Sunday, October 2, 2011

Andrew Ferguson, in a review of Dick Cheney’s memoir:
[Cheney] learned how to “work the press,” as he puts it, from the masters of the art. He watched with amusement the duel that played out between Daniel Patrick Moynihan and Henry Kissinger in James Reston’s New York Times column. (The weapon of choice was blind quotes at twenty paces.) He noticed the haplessness of much of the national press—the short attention span imposed by the news cycle, the susceptibility to manipulation, the craving for superficiality, the professional solipsism—but accepted it as an occupational hazard, to be endured or, if possible, deployed to his own advantage.

In campaigns, he discovered, if your side is being hit by a damaging story, “the press will get off one negative story for another one,” so you provide reporters with a new, less damaging, though still negative, diversion. In domestic politics the journalistic appetite, as Cheney describes it, isn’t necessarily ideological: he gives examples of Republican manipulation of the campaign press, too. It’s simply a taste for troublemaking.

But as secretary of defense under the first President Bush, Cheney began to see that the press’s heedlessness was no longer a minor irritant when national security was involved. At several pivotal moments it became actively harmful to American military interests and imperiled the lives of American soldiers. During the 1989 invasion of Panama, to cite one often overlooked event, a group of American journalists who had entered the country on their own were trapped by Panamanian troops in the basement of a hotel. Journalists traveling with the U.S. military turned the plight of their fellow hacks into the invasion’s top story. “There were thirty-five thousand American civilians in Panama,” Cheney writes, “but the journalists at the Marriott became the center of attention.” The reporting made “it seem as if the military operation, which was generally going well, was somehow not succeeding.” Military units were diverted to rescue the trapped journalists—not because the reporters’ lives were in danger but to remove the distraction and put the press’s attention back on the invasion. Three soldiers were wounded in the rescue.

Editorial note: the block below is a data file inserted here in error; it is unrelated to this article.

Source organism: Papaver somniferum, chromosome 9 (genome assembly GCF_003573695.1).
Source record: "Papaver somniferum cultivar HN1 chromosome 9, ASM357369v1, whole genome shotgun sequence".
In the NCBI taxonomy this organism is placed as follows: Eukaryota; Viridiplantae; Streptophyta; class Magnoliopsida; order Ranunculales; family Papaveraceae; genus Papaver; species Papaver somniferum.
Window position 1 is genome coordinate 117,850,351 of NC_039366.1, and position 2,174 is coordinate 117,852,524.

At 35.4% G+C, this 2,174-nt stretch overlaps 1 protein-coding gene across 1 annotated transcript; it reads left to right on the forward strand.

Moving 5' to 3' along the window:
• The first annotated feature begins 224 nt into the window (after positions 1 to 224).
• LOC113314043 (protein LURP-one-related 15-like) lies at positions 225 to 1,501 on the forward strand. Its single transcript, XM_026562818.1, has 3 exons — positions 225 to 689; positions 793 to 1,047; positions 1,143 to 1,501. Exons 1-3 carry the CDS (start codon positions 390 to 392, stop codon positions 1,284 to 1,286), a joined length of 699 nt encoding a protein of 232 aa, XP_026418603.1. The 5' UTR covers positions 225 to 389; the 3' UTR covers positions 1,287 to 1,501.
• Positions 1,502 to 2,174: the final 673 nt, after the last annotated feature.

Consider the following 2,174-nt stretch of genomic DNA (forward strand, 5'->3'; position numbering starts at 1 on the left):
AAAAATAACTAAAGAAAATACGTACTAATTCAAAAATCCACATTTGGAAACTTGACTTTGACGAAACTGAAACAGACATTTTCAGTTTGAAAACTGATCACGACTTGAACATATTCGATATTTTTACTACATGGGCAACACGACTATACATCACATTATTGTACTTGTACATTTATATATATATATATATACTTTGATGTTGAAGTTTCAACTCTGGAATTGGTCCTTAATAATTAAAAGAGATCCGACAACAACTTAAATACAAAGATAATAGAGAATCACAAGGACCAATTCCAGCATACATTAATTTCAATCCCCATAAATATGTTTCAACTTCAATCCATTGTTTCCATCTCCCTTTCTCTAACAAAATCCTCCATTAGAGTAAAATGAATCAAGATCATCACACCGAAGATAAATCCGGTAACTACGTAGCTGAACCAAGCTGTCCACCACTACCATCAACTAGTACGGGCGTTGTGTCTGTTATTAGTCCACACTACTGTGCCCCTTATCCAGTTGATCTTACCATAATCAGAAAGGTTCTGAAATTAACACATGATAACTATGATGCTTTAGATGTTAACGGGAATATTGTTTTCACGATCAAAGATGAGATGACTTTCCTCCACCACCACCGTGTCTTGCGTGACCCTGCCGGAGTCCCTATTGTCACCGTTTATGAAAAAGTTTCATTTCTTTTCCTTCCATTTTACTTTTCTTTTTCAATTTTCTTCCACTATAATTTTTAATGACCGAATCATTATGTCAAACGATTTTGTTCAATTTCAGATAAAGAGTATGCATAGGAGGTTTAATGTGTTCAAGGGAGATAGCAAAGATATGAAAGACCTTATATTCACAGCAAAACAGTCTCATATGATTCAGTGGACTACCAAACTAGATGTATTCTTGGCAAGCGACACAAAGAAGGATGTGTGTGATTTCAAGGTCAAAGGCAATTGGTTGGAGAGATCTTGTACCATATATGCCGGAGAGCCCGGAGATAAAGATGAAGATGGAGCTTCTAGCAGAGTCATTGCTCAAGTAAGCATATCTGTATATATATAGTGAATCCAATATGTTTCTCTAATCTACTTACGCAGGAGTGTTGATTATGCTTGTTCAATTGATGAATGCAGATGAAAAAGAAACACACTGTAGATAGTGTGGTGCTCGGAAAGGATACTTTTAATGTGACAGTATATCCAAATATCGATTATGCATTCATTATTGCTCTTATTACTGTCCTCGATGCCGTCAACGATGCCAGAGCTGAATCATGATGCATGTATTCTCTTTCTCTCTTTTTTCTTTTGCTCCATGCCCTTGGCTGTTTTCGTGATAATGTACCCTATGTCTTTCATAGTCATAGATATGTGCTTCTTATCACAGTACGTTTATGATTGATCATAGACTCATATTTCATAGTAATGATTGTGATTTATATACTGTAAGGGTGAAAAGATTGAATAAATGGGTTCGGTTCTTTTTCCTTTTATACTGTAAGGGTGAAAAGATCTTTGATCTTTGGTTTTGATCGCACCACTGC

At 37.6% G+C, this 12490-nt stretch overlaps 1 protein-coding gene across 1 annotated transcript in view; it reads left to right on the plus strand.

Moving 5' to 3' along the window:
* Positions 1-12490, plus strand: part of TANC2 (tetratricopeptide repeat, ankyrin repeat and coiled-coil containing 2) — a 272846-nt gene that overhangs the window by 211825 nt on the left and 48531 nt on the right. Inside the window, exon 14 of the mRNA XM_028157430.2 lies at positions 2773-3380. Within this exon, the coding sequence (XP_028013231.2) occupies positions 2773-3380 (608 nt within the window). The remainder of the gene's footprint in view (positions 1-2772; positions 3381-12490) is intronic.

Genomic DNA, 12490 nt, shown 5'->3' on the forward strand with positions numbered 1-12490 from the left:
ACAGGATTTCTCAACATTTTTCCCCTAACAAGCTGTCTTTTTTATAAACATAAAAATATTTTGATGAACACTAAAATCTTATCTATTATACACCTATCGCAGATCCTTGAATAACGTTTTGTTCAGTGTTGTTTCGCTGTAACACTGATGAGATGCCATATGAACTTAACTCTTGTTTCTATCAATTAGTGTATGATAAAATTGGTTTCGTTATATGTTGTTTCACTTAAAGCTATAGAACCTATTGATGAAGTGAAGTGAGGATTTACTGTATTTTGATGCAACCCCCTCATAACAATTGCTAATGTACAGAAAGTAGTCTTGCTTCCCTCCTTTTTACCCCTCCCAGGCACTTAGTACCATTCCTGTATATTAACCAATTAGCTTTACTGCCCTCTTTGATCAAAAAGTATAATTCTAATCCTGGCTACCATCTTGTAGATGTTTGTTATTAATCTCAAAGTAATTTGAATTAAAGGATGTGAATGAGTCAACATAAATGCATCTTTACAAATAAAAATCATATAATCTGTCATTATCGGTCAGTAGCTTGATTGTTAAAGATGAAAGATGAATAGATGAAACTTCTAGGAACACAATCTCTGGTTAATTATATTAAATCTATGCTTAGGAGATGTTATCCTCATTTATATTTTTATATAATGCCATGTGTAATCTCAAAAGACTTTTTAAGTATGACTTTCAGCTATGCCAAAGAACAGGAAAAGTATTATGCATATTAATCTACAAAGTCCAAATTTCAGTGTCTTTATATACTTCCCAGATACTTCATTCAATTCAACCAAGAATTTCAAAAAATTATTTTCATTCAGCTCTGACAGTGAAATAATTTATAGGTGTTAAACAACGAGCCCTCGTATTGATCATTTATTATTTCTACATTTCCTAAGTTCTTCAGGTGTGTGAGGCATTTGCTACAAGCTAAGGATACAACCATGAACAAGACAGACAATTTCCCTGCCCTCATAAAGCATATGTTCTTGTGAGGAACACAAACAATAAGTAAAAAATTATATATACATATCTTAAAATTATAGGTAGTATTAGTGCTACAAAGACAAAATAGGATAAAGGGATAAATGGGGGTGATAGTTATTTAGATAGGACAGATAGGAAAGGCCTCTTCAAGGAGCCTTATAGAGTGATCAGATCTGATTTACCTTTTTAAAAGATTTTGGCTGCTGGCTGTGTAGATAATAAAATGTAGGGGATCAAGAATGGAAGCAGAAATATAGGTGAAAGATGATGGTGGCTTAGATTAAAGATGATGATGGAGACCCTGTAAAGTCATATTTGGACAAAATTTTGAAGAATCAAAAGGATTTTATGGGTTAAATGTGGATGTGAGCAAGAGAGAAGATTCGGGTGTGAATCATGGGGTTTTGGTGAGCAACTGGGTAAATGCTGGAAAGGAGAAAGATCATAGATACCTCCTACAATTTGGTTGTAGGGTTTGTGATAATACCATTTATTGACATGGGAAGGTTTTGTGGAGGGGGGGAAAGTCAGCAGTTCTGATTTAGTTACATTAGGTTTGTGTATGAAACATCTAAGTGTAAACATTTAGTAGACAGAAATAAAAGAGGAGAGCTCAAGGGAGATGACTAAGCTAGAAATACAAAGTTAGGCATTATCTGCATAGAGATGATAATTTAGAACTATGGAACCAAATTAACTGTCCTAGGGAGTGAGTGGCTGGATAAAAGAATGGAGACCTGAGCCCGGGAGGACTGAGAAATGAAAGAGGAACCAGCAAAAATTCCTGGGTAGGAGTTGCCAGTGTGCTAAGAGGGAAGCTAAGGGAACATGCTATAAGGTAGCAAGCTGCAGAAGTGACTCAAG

The experience in Panama and later during the Gulf War, Cheney writes, “deepened my conviction that the press ought not to be the final arbiter of whether we have won or lost a war”—or of how to fight it. Yet the final arbiter is precisely what today’s press yearns to be. It is a larger role than the press has traditionally filled, but the conceit is in keeping with a general process of self-aggrandizement. And it explains why Cheney, upon becoming vice president, resolved to speak with reporters as seldom as possible.